In 2012, Diaz received a $500,000 MacArthur "Genius grant" award.[44][45][46][47] He said "I think I was speechless for two days" and called it "stupendous" and a "mind-blowing honor".[46]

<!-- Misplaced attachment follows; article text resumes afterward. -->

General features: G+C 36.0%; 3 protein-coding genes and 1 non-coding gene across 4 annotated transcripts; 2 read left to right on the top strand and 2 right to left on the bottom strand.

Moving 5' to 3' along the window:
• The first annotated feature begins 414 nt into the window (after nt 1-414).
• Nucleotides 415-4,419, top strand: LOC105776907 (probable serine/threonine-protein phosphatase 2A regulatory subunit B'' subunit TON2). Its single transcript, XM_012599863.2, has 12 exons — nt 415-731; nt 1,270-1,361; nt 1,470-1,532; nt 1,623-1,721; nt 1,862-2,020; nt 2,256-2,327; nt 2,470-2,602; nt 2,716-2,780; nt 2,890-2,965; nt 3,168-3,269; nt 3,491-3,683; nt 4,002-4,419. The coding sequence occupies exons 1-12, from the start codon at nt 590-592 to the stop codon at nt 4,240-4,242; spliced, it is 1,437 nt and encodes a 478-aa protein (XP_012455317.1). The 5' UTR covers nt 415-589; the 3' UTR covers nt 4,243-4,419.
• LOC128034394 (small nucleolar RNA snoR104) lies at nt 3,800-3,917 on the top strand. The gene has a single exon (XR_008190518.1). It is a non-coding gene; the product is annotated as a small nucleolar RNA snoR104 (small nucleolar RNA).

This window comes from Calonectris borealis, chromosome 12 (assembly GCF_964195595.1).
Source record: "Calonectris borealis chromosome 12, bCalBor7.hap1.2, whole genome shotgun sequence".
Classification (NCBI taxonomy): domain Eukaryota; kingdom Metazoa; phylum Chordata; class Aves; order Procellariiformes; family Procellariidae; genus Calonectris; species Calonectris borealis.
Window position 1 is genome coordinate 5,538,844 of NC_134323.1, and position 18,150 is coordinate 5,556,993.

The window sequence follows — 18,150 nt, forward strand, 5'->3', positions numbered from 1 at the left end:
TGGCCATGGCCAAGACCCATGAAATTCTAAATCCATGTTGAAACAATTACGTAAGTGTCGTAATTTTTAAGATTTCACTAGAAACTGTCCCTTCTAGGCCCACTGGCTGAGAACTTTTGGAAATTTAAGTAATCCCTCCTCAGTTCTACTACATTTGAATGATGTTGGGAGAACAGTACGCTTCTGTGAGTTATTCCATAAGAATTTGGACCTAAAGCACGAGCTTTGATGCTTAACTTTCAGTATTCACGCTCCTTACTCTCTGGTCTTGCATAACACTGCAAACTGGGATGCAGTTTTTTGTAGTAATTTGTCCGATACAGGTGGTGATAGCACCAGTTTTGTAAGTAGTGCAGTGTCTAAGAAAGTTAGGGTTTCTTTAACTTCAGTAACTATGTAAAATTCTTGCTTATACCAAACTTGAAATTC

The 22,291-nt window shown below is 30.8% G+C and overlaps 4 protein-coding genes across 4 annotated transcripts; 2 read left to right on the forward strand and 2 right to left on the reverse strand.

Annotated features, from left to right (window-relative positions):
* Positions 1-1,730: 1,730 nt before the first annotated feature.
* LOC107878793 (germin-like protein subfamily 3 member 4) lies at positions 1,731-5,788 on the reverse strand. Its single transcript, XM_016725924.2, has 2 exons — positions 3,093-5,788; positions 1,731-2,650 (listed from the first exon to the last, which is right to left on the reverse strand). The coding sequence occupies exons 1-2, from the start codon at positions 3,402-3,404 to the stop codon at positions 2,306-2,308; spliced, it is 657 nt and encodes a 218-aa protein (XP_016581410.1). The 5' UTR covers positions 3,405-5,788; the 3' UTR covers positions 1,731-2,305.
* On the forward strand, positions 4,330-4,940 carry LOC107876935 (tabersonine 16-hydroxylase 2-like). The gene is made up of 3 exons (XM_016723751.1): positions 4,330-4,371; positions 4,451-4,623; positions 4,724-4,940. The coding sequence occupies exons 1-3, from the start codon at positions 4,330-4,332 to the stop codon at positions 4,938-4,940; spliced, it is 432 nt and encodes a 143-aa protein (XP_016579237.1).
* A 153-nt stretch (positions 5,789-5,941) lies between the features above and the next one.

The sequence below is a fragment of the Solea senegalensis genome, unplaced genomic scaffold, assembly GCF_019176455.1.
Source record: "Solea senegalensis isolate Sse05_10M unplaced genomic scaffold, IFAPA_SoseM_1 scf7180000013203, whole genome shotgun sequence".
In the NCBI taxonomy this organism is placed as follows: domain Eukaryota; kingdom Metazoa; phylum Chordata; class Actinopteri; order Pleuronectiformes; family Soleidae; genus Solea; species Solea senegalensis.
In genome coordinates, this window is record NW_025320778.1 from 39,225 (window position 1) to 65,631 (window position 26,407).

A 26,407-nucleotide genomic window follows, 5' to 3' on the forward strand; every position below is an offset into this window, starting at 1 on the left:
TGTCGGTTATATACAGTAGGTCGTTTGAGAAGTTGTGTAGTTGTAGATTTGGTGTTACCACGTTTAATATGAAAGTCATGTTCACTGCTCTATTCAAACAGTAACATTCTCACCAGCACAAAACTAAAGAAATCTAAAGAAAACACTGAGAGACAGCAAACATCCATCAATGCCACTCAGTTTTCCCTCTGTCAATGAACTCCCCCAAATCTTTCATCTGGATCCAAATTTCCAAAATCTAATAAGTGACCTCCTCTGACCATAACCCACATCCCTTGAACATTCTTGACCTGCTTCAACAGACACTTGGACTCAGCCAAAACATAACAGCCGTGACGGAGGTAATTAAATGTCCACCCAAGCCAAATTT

After Oscar Wao, Diaz began work on a second novel, a science-fiction epic with the working title Monstro. Diaz had previously attempted to write a science fiction novel twice prior to Oscar Wao, with earlier efforts in the genre "Shadow of the Adept, a far-future novel in the vein of Gene Wolfe's The Shadow of the Torturer, and Dark America, an Akira-inspired post-apocalyptic nightmare" remaining incomplete and unpublished.[48] Part of the appeal of science fiction to Diaz, he explained in an interview with Wired, is that science fiction grapples with the idea of power in a manner other genres do not: "I didn't see mainstream, literary, realistic fiction talking about power, talking about dictatorship, talking about the consequences of breeding people, which of course is something that in the Caribbean is never far away."[49] In an interview with New York Magazine prior to the release of This Is How You Lose Her, Diaz revealed that the work-in-progress novel concerns "a 14-year-old 'Dominican York' girl who saves the planet from a full-blown apocalypse".[50] but he also warned that the novel may never be completed: "I'm only at the first part of the novel, so I haven't really gotten down to the eating," he says, "and I've got to eat a couple cities before I think the thing will really get going."[48] As of June 2015, the novel-in-progress appears to be abandoned – in a June 2015 interview for Words on a Wire, when asked about his progress on Monstro, Diaz said "Yeah, I'm not writing that book anymore ..."[51]